The city of Richmond has an important decision to make next month regarding the vast Garden City Lands, which is included in the Agricultural Land Reserve (ALR). The land is prime property as it is located in Central Richmond and consists of 136 acres of open green space, however it is agricultural land which has not been utilized for 14 years. Now the question remains, should the land be kept in the ALR and not be developed, or should it be developed so it can be used now.
Those who wish to have the Garden City Lands remain in the ALR argue that the city of Richmond needs more open green spaces instead of replacing the lands with concrete high rises which will lead to a suffering of livability. In addition, since a portion of the land belongs to the federal government, it should be utilized in a manner which will benefit the taxpayers rather than big corporation who will reap massive profits.
On the other hand, some argue that the lands should be removed from the ALR as the land has not been farmed for over a decade and has just been sitting there unused. By developing this land, it will benefit the citizens of Richmond due to the lands being in proximity of the city centre. Also if the land will be developed, there will be an establishment of a $10 million Agricultural Endowment Fund.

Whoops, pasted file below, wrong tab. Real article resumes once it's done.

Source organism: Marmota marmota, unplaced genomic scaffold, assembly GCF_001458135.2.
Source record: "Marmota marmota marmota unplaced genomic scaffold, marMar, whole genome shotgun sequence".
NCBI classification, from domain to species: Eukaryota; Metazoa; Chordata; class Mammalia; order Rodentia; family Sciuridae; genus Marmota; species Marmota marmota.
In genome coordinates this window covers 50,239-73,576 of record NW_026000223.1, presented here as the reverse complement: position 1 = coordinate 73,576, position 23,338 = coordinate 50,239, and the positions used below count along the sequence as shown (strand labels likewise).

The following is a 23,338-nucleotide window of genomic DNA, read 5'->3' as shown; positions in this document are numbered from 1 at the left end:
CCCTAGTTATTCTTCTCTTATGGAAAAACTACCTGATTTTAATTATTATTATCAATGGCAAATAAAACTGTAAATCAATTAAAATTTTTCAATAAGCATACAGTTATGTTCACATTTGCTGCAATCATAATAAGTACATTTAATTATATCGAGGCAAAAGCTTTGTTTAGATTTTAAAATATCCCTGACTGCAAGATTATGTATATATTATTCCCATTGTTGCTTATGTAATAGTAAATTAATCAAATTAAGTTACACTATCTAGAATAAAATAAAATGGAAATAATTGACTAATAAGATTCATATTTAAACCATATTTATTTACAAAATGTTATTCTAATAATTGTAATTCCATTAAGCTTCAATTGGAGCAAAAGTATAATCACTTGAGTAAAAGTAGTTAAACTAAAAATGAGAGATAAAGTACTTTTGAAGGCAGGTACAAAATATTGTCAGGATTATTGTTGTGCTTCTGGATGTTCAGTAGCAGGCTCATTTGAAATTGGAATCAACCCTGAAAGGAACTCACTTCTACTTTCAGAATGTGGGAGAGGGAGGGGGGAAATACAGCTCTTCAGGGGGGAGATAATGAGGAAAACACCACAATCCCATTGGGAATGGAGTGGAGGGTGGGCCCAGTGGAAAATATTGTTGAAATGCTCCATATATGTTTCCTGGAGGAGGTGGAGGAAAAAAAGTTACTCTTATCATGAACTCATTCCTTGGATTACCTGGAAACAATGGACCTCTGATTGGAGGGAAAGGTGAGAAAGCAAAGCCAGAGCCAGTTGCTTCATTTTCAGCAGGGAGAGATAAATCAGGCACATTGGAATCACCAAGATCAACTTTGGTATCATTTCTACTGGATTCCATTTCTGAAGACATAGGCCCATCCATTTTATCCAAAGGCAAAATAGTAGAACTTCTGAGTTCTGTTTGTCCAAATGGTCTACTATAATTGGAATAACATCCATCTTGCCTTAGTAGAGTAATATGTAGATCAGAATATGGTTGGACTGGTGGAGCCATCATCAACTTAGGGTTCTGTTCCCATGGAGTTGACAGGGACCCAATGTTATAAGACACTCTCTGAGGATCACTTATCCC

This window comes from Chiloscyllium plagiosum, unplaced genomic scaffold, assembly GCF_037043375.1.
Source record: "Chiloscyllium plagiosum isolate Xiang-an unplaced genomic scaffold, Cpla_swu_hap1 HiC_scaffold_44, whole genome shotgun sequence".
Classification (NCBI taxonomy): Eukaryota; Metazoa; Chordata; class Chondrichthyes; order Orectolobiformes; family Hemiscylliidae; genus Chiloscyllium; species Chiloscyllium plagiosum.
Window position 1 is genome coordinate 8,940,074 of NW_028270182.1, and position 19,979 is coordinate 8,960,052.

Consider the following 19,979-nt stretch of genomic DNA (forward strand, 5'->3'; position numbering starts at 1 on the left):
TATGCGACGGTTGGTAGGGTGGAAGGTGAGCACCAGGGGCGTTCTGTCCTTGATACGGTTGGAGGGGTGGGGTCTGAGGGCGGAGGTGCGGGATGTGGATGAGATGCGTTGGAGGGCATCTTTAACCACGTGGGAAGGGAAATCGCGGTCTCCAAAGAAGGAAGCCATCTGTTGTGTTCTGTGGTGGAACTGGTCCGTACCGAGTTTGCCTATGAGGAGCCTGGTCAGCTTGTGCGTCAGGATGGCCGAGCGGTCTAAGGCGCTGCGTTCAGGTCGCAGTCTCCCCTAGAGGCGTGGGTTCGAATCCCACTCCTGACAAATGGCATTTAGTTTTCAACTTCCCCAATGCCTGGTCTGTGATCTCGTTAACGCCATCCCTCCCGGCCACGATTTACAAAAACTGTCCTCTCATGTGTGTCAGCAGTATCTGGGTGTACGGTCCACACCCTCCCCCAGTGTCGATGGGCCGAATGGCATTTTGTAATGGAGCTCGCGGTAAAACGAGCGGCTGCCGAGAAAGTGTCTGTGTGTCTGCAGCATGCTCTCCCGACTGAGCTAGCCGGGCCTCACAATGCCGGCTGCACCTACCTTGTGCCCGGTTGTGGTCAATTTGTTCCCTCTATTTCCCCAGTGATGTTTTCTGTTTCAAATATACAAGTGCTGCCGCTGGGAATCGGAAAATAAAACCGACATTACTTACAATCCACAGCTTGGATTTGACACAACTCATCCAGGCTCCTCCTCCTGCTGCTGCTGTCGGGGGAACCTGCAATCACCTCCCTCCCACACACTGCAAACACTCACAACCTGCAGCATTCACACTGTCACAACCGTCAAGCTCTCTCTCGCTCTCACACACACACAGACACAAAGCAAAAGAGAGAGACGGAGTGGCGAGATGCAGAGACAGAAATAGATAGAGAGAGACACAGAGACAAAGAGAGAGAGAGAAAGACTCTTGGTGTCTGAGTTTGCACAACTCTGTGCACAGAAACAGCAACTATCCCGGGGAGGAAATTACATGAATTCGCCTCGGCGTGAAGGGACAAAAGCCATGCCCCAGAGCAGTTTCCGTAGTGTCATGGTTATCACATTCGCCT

The Suburban Don feels that this land should remain in the ALR for now, as it is a large parcel of land which can be utilized as a community park rather than another high-rise. The land is in a prime location, however the citizens of Richmond would receive more benefits if the land was used as a park. As of right now, the Don feels that Richmond needs more parks for families to enjoy their time in the city centre, where it seems green space has been decreasing. If a high rise were to go up in the area, the land would be gone forever and this decision is a big one that needs more time and discussion to be resolved.
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DH Vancouver Staff
Daily Hive is the evolution of Vancity Buzz, established in Vancouver in 2008. In 2016, the publication rebranded and opened newsrooms in Calgary, Toronto, and Montreal. Send story tips to [email protected]